The Organized Labor on Sunday shunned a meeting called by the Federal Government as part of efforts to stop the nationwide strike, just as it vowed to embark on the nationwide strike from Tuesday.
But despite the failure of representatives of the labor unions to attend the meeting, some government officials and members of the organized private sector met behind closed doors at the Office of the Secretary to the Government of the Federation with the Secretary to the Government of the Federation, Boss Mustapha; Minister of Labor and Employment, Chris Ngige; Minister of Finance, Zainab Ahmed, and some permanent secretaries.
Punch reports that Mustapha, who spoke before the meeting went into closed session, gave an indication that the tripartite committee on national minimum wage set up by the Federal Government would be concluding works on its report on Monday.
He said the Federal Government was waiting for the report to commence processes leading to the enactment of a law on the new minimum wage. He explained that the report would still go through the National Economic Council and the Council of State before an Executive Bill would be sent to the National Assembly on the issue. The SGF said the outstanding issues left for the committee were to harmonize the 15th chapter of the report, harmonize figures and submit report to the President.
Mustapha said, “I assure you that the government is waiting for the report and will immediately set up processes required for implementation. Hopefully, their work would be concluded when they meet tomorrow (Monday) and append their signatures to the report.
“They will then transmit to me and I will seek an audience with the President to present it to him. The report will go through NEC, Council of State before a draft executive bill will be sent to NASS.
“I am awaiting the report of the committee. They will meet tomorrow (Monday) at 11am. Mustapha said ability to pay was critical in taking a decision on the minimum wage. He noted that a lot of states were still finding it difficult to pay the current minimum wage. He recalled that the Federal Government instituted bailouts for the purpose of helping the states to meet up.”
However, the Nigeria Labor Congress, NLC, has said it will no longer enter into any negotiation with the government on a minimum wage for workers.
NLC, which is one of the umbrella bodies for workers, made the position of labor known on Sunday, even as it declared that workers would commence a nationwide strike on Tuesday as scheduled.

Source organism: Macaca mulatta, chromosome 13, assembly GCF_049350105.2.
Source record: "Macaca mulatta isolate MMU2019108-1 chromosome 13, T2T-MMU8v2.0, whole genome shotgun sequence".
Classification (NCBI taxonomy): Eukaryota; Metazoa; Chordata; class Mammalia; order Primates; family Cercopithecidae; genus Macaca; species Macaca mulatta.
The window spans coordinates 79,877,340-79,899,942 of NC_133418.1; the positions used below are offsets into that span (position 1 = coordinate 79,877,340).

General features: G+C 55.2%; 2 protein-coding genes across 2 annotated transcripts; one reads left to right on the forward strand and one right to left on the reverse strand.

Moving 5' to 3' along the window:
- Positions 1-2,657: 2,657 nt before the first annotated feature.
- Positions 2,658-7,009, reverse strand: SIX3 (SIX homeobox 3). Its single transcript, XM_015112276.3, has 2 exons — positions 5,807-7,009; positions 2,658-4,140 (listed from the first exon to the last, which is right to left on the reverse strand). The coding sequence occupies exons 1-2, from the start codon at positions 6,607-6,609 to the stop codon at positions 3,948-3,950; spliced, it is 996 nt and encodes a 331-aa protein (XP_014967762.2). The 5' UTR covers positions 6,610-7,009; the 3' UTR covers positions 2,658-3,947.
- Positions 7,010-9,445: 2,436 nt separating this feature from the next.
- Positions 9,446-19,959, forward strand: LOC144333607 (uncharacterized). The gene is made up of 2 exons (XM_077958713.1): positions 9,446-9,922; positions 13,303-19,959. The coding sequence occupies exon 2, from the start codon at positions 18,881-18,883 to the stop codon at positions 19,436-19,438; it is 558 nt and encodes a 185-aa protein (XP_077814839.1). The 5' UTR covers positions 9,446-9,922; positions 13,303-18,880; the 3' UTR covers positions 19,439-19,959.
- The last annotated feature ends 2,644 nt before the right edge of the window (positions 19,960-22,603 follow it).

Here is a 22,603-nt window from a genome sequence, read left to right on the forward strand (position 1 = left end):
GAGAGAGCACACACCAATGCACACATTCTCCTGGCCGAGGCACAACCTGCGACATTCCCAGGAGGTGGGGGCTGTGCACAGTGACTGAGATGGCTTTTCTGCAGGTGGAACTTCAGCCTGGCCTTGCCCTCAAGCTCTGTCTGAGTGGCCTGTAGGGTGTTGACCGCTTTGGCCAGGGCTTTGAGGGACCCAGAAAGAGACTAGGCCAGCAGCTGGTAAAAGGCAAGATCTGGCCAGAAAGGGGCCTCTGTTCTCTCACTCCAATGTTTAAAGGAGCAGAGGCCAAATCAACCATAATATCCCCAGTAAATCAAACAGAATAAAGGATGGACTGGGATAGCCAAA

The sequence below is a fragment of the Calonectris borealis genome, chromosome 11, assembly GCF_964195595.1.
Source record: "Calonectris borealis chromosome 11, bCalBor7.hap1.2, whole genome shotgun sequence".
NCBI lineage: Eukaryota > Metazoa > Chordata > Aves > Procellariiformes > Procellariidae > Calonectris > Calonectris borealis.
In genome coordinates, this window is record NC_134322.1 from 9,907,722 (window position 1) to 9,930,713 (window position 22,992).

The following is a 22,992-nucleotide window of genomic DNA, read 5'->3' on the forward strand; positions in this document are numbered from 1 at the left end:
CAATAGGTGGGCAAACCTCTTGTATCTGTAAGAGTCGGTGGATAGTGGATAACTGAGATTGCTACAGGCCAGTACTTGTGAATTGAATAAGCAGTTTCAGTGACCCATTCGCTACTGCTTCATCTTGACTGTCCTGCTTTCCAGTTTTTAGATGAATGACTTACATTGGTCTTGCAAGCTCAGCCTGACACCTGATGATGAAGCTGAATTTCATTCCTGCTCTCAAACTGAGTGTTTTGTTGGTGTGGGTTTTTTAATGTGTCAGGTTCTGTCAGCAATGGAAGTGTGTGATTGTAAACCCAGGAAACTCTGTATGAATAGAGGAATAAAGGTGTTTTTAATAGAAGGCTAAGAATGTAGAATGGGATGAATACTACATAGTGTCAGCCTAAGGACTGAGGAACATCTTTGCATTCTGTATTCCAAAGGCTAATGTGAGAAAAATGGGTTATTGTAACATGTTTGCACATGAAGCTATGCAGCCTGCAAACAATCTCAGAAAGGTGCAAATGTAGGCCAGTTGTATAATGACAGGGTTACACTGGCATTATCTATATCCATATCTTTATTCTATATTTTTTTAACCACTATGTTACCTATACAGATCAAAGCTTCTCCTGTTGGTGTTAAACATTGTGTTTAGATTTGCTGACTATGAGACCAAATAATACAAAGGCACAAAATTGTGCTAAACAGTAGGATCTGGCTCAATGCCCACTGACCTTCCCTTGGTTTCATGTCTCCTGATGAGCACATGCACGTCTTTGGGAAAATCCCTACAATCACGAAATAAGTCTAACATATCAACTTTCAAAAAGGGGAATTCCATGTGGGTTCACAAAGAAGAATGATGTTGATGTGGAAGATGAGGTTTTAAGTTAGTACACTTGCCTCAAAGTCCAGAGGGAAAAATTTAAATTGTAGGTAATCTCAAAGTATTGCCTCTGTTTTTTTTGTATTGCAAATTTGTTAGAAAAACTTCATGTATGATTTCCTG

Punch reports that the General Secretary of the NLC, Peter Ozo-Eson, said “The strike is going on. Nothing has changed. The strike will begin on Tuesday. That is the directive that has been given. It will be a total strike.”
Asked if oil workers would join the strike, Ozo-Eson said, “All trade unions in the country have agreed to go on strike and we expect every union to go on strike from Tuesday.”
On negotiations between the Congress and the Federal Government, Ozo-Eson said, “Negotiations have ended. Yes, we have a meeting of the tripartite committee on Monday and we will attend as long as it is to sign the report of what has been agreed. We will sign that so that it can be submitted to the government. We will not change our position.”
President Muhammadu Buhari had on November twenty-seven, 2017 approved the appointment of a thirty-member tripartite National Minimum Wage Committee for negotiations on a new national minimum wage for the country.
The committee comprised representatives of the government, organized labor and the private sector.
The organized labor collectively demanded that the minimum wage be increased from eighteen thousand naira to sixty-five thousand naira but all parties were said to have agreed to thirty thousand naira after over a year of negotiations.
However, the government announced twenty-four thousand naira, a move which caused the unions to declare a strike.
The crisis deepened last week when the Nigeria Governors Forum reviewed the minimum wage further to twenty-two, five hundred naira.
When reminded that the National Industrial Court had reportedly barred the unions from embarking on strike, the NLC general secretary said the body had not been served with the court processes and was therefore unaware of the development.
He said, “We are not aware of any court order and we have not received anything from the courts. We have not been put on notice and so we are not aware of any court order. We have given the required notice of strike; we have given the required time of notice and we will after the expiration of that notice proceed on strike unless the government does what it is expected before the strike begins.”
Justice Sanusi Kado of the National Industrial Court of Nigeria in Abuja had on Friday reportedly given an order stopping the strike following an ex parte application moved on behalf of the Federal Government by the Solicitor-General of the Federation and Permanent Secretary, Federal Ministry of Justice, Mr Dayo Apata.
The judge said the order of interim injunction was made due to the urgency of the matter and the need to protect the overall interest of the public. He directed that the orders stopping the planned strike be immediately served on both the NLC and the TUC.